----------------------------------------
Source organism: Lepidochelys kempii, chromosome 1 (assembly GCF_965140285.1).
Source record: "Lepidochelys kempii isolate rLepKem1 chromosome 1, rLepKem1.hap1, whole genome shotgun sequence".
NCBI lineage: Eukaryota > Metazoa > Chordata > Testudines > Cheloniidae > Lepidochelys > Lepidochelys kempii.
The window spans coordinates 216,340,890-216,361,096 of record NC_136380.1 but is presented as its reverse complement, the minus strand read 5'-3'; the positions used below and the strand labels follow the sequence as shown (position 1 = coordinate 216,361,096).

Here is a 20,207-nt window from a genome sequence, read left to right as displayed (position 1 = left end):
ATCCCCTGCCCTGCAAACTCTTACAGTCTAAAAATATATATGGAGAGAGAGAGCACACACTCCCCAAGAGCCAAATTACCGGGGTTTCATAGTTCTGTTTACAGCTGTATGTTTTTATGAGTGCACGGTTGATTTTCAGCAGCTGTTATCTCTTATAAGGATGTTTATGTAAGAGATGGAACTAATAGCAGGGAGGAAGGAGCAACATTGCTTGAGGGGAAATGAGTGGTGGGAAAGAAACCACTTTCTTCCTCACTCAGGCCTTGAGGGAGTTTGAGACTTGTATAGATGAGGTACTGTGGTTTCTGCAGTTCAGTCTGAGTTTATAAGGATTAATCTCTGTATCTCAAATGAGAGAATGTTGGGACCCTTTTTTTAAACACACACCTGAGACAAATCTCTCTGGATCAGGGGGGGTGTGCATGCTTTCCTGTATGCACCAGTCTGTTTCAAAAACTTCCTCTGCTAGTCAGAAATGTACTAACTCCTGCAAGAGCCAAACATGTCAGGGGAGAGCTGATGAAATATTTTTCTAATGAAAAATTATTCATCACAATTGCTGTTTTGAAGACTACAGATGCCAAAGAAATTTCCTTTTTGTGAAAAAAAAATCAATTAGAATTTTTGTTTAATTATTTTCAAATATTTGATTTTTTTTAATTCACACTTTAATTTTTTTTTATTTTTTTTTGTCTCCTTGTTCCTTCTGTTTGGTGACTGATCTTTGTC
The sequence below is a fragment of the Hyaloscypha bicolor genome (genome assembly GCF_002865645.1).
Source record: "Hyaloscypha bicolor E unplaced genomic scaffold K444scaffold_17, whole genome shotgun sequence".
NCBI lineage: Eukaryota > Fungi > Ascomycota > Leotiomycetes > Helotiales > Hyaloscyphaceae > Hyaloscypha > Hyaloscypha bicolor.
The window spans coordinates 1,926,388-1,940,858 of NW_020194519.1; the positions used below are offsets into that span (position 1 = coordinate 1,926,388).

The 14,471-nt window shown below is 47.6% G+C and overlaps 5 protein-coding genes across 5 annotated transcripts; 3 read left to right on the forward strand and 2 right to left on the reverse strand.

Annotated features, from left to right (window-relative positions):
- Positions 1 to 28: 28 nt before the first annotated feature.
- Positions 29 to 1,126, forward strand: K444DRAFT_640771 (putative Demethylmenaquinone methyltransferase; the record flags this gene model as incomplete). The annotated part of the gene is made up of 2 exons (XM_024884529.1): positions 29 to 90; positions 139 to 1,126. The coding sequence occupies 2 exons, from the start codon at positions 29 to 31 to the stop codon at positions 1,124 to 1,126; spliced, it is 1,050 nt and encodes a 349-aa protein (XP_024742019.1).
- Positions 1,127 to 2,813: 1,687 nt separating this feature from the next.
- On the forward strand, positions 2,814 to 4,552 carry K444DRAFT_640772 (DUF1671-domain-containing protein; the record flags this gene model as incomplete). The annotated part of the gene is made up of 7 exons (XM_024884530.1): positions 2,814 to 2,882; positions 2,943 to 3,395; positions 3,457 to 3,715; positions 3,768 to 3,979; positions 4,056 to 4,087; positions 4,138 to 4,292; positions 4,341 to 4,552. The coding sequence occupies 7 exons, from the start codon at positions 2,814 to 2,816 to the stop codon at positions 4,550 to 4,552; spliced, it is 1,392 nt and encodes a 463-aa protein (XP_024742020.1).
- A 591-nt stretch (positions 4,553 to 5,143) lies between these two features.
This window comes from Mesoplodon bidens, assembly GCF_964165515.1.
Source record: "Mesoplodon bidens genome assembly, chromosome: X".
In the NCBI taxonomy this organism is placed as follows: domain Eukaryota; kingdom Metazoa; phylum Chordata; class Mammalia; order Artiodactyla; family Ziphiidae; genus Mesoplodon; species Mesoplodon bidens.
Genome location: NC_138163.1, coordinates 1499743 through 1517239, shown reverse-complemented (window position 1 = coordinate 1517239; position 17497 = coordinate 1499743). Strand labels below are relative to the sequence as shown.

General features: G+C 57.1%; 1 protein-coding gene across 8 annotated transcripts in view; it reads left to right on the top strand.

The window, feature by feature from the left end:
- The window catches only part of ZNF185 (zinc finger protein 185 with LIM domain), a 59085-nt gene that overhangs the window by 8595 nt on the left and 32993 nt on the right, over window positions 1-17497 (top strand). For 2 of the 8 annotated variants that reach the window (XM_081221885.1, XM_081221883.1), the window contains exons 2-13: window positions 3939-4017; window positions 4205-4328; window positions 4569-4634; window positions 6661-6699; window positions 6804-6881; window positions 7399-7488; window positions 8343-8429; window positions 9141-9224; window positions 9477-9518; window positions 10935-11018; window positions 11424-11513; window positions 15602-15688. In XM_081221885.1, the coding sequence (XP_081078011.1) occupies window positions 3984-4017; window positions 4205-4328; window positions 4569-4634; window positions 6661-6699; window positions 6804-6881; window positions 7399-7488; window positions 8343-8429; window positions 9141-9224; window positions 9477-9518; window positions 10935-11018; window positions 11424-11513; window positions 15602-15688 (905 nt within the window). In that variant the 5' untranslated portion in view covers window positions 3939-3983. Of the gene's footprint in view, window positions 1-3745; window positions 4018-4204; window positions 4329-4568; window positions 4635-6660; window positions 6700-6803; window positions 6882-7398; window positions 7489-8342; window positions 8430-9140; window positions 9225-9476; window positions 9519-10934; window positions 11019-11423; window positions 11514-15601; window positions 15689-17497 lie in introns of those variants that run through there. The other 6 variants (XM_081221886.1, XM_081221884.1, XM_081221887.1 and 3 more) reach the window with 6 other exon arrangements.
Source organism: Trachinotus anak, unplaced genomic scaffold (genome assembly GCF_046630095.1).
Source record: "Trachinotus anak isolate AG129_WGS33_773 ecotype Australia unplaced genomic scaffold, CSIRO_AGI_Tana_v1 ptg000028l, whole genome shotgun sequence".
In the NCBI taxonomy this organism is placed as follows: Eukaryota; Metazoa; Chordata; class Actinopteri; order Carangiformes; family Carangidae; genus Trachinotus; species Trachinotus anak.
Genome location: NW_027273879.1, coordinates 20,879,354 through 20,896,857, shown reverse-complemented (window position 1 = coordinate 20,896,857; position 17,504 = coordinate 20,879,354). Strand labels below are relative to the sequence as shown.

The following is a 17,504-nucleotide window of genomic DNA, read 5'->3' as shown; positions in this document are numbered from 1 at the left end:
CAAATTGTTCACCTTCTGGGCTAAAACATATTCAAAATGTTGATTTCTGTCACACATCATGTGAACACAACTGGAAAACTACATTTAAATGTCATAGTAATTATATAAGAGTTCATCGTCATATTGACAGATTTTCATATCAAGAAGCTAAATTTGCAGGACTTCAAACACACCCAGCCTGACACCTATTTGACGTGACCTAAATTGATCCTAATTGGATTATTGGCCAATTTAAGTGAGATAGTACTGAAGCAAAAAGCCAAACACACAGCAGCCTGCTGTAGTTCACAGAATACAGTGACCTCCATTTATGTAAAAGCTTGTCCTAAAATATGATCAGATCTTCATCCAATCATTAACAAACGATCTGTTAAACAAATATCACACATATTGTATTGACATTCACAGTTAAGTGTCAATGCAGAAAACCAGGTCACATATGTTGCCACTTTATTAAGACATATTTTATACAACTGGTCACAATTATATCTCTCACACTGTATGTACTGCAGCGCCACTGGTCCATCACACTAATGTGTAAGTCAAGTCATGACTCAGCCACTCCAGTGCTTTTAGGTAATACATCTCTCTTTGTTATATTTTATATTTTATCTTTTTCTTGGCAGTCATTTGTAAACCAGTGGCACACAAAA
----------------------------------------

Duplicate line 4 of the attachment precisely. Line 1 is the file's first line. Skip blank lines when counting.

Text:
The window spans coordinates 216,340,890-216,361,096 of record NC_136380.1 but is presented as its reverse complement, the minus strand read 5'-3'; the positions used below and the strand labels follow the sequence as shown (position 1 = coordinate 216,361,096).